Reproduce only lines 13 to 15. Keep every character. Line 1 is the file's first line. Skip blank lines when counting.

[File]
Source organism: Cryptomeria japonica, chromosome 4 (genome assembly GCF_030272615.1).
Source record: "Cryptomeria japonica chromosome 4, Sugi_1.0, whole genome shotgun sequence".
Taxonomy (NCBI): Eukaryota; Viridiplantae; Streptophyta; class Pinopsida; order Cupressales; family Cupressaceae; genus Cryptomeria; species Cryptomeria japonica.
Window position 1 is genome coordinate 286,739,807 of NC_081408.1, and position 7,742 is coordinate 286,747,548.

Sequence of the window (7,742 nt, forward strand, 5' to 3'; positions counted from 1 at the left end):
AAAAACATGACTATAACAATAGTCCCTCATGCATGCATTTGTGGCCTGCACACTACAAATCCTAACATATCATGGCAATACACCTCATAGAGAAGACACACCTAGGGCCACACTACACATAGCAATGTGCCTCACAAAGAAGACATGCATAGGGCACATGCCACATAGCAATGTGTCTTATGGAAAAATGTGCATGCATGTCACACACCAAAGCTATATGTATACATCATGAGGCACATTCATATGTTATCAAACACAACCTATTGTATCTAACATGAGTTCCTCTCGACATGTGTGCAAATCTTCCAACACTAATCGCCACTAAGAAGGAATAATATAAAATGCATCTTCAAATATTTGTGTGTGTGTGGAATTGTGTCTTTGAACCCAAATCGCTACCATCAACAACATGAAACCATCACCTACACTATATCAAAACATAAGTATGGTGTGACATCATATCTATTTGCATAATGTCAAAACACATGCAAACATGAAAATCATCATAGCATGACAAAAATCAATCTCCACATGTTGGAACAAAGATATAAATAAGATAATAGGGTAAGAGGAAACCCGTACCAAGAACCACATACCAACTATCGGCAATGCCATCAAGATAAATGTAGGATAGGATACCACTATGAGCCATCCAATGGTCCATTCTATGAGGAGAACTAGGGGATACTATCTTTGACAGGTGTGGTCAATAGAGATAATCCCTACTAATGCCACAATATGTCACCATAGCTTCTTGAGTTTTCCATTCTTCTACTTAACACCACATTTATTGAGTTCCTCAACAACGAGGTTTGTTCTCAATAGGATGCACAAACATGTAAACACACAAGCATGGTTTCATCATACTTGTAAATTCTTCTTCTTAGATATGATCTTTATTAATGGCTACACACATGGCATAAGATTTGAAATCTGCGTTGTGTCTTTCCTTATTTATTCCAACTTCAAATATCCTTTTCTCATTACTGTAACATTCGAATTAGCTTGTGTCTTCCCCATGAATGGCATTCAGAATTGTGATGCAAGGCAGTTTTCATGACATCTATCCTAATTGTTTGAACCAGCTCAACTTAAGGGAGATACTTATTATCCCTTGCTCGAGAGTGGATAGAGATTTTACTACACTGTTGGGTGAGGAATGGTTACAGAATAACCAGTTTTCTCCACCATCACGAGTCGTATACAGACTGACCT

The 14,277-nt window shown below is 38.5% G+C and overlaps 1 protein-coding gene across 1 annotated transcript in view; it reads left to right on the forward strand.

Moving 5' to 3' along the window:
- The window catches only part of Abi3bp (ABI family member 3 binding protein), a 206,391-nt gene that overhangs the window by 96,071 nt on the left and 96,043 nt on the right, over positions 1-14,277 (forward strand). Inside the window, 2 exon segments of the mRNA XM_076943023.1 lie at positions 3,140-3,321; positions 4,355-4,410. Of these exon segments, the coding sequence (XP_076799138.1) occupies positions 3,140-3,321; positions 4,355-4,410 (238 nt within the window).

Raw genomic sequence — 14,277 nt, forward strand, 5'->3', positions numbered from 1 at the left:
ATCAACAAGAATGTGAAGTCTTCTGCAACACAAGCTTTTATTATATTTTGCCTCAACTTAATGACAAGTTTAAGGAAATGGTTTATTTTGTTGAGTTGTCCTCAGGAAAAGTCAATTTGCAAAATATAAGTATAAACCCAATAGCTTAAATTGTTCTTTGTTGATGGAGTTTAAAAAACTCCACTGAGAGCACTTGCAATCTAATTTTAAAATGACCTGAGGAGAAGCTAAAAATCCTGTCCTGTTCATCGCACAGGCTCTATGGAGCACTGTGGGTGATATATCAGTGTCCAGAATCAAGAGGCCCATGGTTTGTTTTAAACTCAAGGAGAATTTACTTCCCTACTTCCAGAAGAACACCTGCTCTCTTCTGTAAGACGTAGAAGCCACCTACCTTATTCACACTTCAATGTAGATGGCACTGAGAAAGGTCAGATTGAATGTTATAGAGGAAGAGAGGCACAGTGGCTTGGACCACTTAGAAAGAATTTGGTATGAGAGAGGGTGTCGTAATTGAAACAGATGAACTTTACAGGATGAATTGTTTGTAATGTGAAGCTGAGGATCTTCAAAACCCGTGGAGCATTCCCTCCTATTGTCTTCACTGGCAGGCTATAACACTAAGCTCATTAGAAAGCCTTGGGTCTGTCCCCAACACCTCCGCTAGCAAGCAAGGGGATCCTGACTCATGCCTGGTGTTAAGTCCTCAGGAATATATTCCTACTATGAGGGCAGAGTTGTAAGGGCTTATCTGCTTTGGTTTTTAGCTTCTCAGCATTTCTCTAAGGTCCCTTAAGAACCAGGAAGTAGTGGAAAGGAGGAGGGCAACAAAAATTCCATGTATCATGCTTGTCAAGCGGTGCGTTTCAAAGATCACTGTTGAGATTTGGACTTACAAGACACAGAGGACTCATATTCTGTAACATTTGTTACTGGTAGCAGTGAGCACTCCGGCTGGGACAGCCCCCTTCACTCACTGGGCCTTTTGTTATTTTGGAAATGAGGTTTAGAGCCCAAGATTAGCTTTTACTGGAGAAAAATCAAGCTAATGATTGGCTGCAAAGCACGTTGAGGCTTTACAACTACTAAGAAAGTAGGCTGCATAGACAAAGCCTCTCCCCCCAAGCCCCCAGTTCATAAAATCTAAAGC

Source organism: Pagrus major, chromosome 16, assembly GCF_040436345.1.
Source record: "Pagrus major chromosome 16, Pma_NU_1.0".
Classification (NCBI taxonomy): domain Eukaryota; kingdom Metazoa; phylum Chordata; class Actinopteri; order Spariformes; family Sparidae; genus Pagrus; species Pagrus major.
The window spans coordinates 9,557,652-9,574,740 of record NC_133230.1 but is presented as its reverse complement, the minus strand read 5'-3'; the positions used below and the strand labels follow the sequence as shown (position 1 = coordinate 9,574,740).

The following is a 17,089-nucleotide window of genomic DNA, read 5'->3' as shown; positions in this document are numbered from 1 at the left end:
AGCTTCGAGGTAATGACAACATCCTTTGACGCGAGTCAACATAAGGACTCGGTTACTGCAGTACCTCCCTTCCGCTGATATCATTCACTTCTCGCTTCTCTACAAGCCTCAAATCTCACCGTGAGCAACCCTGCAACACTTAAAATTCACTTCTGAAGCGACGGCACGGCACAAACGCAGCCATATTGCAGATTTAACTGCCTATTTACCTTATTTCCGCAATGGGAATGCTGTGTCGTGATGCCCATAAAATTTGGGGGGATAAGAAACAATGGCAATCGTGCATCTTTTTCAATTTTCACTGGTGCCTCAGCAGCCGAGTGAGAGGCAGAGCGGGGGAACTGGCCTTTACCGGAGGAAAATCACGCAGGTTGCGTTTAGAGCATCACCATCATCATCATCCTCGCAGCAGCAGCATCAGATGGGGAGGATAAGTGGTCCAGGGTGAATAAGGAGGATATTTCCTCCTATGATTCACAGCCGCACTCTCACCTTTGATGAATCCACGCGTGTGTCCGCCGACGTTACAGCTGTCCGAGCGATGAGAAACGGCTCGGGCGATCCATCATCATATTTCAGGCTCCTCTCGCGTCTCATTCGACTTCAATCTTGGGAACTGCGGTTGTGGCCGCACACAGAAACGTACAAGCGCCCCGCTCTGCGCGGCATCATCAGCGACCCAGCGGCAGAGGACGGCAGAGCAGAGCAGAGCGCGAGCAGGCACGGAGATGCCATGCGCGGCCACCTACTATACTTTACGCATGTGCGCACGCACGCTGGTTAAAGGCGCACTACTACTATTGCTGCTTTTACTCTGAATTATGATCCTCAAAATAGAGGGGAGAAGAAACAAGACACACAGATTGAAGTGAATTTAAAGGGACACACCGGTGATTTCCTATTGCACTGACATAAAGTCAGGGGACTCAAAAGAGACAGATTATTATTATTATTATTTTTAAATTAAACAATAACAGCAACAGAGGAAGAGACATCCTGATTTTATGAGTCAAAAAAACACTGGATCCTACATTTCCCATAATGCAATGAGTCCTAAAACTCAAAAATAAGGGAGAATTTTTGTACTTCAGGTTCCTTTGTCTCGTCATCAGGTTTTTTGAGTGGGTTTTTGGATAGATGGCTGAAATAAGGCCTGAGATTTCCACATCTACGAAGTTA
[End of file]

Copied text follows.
Source record: "Pagrus major chromosome 16, Pma_NU_1.0".
Classification (NCBI taxonomy): domain Eukaryota; kingdom Metazoa; phylum Chordata; class Actinopteri; order Spariformes; family Sparidae; genus Pagrus; species Pagrus major.
The window spans coordinates 9,557,652-9,574,740 of record NC_133230.1 but is presented as its reverse complement, the minus strand read 5'-3'; the positions used below and the strand labels follow the sequence as shown (position 1 = coordinate 9,574,740).